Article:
Below, we’ve included several examples of how various blackjack hands can turn out. We’ve included several because blackjack hands might play out. We’ve included several because we wanted to demonstrate how the various rules work in the game.
A player takes insurance
A player bets $50 on a hand of blackjack. The player is dealt a jack and a deuce for a total of 12. The dealer has an ace appearing face up.
The player decides to take out insurance. He posted another $50. The dealer checks his card and sure enough, it has a 10 in the hole, so the player wins $50 on the insurance bet, but he still loses his initial $50 bet. Any other players at the table they also lose their bet unless they have a total of 21, in which case the dealer ties for a push.
A player surrenders
A player bets $50 on a hand of blackjack. The player is dealt a ten and a six for a total of 16. The dealer shows a face-up 10.
The player decides to surrender. The dealer takes $25 from the player and the hand is over for that player.
In this case, surrender makes sense, because the player faces a greater than 50% chance of losing with a total of 16 regardless of their move. He thinks he’s better off with a 100% chance of losing half his bet than a 54% chance of losing his entire bet.
A player splits
A player bets $100 on a hand of blackjack. He gets two aces. He splits his hand, then puts in an additional $100, and he now has two hands, with $100 bet on each hand.
In hand #1, he is dealt a ten for his additional card, so he wins $150 in that hand.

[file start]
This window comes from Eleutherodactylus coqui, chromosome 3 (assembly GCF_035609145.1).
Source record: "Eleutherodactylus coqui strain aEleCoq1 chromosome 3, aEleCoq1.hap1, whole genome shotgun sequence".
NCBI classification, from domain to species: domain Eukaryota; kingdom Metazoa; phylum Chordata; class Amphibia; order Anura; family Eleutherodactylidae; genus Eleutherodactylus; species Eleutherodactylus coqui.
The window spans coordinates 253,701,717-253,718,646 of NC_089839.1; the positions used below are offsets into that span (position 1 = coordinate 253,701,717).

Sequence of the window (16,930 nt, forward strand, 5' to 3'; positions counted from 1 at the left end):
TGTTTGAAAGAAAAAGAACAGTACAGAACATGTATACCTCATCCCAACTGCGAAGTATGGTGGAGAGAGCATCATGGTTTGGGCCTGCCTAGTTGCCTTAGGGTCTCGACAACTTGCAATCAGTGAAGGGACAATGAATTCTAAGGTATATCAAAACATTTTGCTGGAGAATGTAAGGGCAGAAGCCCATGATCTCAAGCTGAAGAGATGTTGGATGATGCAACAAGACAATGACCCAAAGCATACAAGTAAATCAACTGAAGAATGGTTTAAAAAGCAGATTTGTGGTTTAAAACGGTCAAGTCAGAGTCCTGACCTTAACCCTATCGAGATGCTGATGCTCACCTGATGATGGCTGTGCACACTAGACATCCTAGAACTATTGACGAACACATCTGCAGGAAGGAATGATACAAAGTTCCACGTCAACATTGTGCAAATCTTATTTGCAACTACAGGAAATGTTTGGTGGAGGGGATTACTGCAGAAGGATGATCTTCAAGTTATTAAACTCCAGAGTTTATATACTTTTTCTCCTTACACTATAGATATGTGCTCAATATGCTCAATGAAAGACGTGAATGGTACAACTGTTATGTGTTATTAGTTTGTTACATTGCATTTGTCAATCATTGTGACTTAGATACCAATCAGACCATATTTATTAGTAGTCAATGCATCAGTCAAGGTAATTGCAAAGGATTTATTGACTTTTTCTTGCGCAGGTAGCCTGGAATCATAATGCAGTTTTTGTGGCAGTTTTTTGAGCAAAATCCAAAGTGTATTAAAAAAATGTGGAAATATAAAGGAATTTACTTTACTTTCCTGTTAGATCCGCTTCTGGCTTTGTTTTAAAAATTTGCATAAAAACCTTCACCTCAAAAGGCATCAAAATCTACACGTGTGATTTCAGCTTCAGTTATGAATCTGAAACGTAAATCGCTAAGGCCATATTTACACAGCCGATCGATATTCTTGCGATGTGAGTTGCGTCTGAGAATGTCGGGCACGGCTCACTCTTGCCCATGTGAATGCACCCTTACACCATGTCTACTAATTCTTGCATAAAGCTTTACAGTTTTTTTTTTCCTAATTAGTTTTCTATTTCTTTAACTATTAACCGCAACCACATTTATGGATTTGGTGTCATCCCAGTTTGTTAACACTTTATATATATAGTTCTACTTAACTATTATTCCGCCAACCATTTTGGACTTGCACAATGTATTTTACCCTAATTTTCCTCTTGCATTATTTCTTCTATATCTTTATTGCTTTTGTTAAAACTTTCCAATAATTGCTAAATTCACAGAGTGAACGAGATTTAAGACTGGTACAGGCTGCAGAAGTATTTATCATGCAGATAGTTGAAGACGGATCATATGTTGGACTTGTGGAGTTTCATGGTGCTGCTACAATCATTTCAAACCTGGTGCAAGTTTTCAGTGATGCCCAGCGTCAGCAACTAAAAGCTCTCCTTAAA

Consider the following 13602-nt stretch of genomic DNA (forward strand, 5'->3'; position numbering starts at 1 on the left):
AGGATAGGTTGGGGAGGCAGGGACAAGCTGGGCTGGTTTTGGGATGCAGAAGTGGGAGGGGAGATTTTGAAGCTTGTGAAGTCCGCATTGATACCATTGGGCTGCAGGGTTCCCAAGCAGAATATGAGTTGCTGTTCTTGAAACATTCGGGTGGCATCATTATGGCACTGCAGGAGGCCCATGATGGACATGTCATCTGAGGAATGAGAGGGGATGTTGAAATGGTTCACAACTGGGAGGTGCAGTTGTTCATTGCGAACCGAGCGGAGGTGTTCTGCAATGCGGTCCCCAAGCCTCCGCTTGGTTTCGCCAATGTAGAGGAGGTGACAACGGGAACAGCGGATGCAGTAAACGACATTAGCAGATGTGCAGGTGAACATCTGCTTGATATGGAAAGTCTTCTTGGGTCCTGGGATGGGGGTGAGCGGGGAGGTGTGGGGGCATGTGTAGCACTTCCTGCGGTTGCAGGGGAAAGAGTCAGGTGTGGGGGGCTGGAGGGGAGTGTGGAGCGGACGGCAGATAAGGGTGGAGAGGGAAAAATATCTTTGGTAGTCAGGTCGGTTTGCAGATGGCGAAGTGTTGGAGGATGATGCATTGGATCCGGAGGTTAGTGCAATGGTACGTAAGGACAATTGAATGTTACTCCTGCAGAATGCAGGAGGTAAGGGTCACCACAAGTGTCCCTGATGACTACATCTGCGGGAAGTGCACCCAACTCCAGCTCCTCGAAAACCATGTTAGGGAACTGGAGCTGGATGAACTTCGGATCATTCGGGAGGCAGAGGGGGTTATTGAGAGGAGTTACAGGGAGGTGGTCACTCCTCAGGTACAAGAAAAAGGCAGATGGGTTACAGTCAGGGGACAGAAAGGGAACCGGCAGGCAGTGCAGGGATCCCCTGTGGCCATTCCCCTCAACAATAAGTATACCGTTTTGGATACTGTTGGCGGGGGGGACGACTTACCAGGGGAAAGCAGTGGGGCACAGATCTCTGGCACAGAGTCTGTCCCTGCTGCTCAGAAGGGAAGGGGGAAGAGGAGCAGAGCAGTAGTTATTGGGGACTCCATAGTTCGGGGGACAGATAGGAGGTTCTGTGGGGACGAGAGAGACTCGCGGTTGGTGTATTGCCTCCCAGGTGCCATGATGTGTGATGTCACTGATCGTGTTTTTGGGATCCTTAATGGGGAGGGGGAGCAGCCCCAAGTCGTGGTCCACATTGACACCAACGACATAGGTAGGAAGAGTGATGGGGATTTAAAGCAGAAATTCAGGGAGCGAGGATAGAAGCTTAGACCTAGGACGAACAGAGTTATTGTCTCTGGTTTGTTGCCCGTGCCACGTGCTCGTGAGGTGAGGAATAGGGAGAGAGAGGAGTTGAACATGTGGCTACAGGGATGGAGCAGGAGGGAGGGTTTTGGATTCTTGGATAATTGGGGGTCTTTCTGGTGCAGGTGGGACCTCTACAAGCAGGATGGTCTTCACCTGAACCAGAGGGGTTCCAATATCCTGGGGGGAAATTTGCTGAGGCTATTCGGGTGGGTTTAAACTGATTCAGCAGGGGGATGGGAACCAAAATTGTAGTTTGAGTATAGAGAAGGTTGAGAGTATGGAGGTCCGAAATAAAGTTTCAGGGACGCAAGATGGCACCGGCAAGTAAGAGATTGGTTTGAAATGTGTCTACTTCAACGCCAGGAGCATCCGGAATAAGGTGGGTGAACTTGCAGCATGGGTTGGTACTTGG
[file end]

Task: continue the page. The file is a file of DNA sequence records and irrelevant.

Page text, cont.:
In hand #2, he is dealt a nine for his additional card. The dealer ends up with an 18 at showdown, so the player, with a total of 19, wins even money on this hand: $100.
A player doubles down
A player bets $100 on a hand of blackjack, and he is dealt a nine and two for a total of 11. The dealer is showing a six.
The player announces, “Double up” and adds another $100 to his bet.
He is dealt a ten, for a total of 21. The dealer busts, so the player receives a payout of $200.
A player hits
A player bets $100 on a hand of blackjack and is dealt a nine and a seven for a total of 16.
The dealer has a nine as his upcard.
The player hits and gets a five. His total is now 21. He stays on this total.
The dealer flips his card over to show a ten. Since she has to stay on all totals of 18 or more, she loses, and the player wins $100.
A player gets up
A player bets $100 on a hand of blackjack and is dealt a nine and a seven. He has a total of 16. The dealer has five showing.
The player gets up. The dealer flips the card over and shows a ten, so it has a total of 15. It hits and gets another ten for a total of 25. It busts and the player wins.
Soft hands versus hard hands
We mentioned the difference between soft hands and hard hands earlier. It’s important to recognize the difference between these hands, because your decisions about how to play them will differ depending on whether you have a hard total or a soft total.
- You always have a hard total if you don’t have any aces in your hand.
- You sometimes have a soft total if you have an ace in your hand, but not always.
- A soft hand becomes a hard hand when the ace has to be counted as 1 to avoid going bust.
Generally speaking, you will play soft hands more aggressively than the same value hard hand.
The basic strategy page on this site provides more details on how to play strong hands versus soft hands.